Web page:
“I cannot talk!”  I say as firmly as possible.  They don’t move, and their friendly, hopeful, open faces makes me feel guilty and horrible for being too busy to talk to them.  Reluctant to be rude and slam the door in their faces (stupid guilt!), I add, “Come back in three hours or something!”

I only answered the door because it was the most expedient way to get rid of whatever was exciting the dog and the kid.  Next time, I’ll just go out the back door and leave it.

why I don’t like buying Apple (or Amazon)

My husband recently bought me a Nook.  He bought me a Nook because I’m a huge reader — I signed up for in May 2008, and I’ve read 138 books since then.  Well, probably more like 130 — a few of those books are retro-actively reviewed, like Johnny Tremain or Calico Captive.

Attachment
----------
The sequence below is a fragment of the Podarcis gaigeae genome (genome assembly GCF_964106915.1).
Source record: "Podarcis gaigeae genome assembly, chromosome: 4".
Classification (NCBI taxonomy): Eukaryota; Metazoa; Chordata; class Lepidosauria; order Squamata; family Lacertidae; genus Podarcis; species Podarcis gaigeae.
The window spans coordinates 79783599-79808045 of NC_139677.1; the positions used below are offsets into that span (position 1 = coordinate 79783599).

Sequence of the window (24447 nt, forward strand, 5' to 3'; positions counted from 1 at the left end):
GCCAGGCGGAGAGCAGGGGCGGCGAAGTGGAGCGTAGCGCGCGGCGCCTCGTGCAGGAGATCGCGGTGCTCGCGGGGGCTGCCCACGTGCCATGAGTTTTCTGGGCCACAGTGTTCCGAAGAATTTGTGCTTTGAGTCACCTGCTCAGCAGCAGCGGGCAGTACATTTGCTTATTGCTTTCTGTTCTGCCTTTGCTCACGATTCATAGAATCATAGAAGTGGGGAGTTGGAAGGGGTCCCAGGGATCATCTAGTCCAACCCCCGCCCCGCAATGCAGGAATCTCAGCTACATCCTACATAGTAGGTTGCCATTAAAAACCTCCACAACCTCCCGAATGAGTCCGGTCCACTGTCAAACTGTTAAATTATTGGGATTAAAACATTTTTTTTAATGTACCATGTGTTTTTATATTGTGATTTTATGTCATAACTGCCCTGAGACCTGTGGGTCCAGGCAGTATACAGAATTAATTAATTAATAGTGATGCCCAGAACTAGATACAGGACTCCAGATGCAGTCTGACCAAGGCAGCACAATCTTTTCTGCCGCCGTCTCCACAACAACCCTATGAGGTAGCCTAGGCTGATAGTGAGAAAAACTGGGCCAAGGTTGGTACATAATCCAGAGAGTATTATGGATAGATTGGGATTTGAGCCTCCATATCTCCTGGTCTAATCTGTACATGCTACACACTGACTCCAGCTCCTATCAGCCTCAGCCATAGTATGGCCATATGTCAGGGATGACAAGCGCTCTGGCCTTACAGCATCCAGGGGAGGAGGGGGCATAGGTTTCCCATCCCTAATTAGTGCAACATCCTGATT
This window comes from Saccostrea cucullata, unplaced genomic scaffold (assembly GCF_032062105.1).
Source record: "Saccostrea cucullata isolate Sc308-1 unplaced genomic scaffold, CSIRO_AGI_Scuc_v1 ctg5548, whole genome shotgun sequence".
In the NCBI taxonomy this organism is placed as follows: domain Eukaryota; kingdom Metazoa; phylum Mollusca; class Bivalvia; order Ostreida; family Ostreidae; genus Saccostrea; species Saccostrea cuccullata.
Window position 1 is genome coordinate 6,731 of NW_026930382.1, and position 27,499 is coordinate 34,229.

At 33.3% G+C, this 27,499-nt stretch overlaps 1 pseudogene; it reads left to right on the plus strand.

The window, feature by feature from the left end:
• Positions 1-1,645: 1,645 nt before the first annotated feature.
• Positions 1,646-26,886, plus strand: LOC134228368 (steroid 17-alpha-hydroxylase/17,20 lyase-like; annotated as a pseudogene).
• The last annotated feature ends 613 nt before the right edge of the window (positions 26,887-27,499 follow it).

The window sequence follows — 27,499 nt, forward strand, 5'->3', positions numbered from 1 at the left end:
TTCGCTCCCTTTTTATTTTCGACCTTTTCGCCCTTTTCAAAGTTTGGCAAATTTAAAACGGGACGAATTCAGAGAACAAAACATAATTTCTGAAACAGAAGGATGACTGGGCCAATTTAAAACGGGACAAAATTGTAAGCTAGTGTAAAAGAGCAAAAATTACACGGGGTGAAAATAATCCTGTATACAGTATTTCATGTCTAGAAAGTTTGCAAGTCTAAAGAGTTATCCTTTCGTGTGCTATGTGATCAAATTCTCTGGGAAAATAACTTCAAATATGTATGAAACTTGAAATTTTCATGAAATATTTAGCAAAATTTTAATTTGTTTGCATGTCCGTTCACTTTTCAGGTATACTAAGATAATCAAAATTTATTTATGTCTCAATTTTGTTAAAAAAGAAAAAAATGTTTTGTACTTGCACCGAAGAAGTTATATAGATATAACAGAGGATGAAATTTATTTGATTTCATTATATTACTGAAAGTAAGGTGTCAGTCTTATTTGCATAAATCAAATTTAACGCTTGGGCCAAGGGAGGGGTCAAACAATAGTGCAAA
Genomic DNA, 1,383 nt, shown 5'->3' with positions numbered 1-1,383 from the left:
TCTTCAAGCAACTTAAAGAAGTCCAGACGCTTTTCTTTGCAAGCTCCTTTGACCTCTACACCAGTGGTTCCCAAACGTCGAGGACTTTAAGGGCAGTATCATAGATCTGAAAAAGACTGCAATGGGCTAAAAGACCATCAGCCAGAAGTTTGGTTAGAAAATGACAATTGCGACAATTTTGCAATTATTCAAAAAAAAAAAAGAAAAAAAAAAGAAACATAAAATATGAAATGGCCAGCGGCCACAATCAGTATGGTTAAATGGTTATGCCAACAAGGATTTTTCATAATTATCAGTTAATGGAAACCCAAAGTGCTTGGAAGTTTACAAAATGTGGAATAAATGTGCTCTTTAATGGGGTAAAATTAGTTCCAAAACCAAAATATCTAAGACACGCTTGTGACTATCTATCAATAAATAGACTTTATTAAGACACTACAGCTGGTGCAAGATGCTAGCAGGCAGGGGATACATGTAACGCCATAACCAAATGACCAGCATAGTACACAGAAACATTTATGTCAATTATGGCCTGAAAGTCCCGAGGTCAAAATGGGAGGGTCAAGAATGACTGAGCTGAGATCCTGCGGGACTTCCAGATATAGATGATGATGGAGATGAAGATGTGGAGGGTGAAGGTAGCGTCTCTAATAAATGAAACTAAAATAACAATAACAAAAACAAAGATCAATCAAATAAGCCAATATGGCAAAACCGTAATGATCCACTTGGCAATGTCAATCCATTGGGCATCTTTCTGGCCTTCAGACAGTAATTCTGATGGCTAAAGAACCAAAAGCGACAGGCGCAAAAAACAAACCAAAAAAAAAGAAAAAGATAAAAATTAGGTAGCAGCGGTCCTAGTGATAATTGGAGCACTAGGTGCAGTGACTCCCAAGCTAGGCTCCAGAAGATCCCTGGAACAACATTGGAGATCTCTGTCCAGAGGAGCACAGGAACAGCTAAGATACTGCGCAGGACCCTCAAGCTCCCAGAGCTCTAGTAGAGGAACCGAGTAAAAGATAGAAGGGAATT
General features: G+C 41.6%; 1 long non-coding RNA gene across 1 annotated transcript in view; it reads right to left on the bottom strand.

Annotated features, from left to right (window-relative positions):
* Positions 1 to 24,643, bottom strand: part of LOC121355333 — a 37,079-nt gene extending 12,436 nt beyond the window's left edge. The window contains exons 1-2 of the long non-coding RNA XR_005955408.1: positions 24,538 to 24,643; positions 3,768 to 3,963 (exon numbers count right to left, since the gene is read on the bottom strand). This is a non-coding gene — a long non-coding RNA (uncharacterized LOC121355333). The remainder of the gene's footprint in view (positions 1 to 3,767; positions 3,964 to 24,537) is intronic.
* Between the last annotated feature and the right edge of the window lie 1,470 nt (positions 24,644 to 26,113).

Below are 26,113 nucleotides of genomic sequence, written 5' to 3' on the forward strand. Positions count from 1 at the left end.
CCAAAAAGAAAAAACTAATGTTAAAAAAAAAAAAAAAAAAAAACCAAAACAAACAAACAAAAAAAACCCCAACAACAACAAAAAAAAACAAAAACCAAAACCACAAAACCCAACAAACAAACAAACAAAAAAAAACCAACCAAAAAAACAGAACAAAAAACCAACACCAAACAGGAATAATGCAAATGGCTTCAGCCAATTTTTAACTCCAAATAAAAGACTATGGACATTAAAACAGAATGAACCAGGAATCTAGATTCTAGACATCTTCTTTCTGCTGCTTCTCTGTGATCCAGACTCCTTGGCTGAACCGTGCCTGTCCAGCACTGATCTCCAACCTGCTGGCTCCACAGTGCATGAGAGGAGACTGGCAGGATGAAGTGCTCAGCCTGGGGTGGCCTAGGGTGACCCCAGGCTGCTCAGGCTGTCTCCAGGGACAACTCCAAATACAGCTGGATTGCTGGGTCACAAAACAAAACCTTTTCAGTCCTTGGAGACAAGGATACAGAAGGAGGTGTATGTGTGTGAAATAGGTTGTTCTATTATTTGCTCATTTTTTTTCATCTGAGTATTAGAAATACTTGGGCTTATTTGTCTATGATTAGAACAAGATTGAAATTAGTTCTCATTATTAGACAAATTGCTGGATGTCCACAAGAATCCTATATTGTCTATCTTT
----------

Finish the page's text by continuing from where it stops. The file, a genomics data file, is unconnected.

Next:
The thing is, to me, 130+ books in two years seems like a paltry amount.  I was actually disappointed in myself for not reading as much as I thought I did when I saw that number.  It was the reaction of my husband and other friends that caused me to realize that to most people, 130+ books in 24 months is quite a lot.

I’ve wanted an e-reader for ages.  I can’t say since the Kindle first debuted, because that’s not true — I was ambivalent and slightly negative toward e-readers back then.  I said things like, “I just love the feel of a book in my hands,” or “I’d miss the smell of a brand-new book so much.”

I read reviews, though, that pointed out the reason behind the long-term success of a book format:  A book disappears when you read it.  Think about it — the last time you were engrossed in a book, did you really notice the feel of the paper against your fingers, the quality of the cover?  No, you probably were too caught up in the plot to notice those minor physical sensations.

The reason e-book haven’t previously caught on is because computers and laptops are intrusive.  The screen is bright, the battery hums, you need to scroll with the mouse, they get hot in your lap when you’re trying to relax on the couch.  Minor things, but things that do make a difference.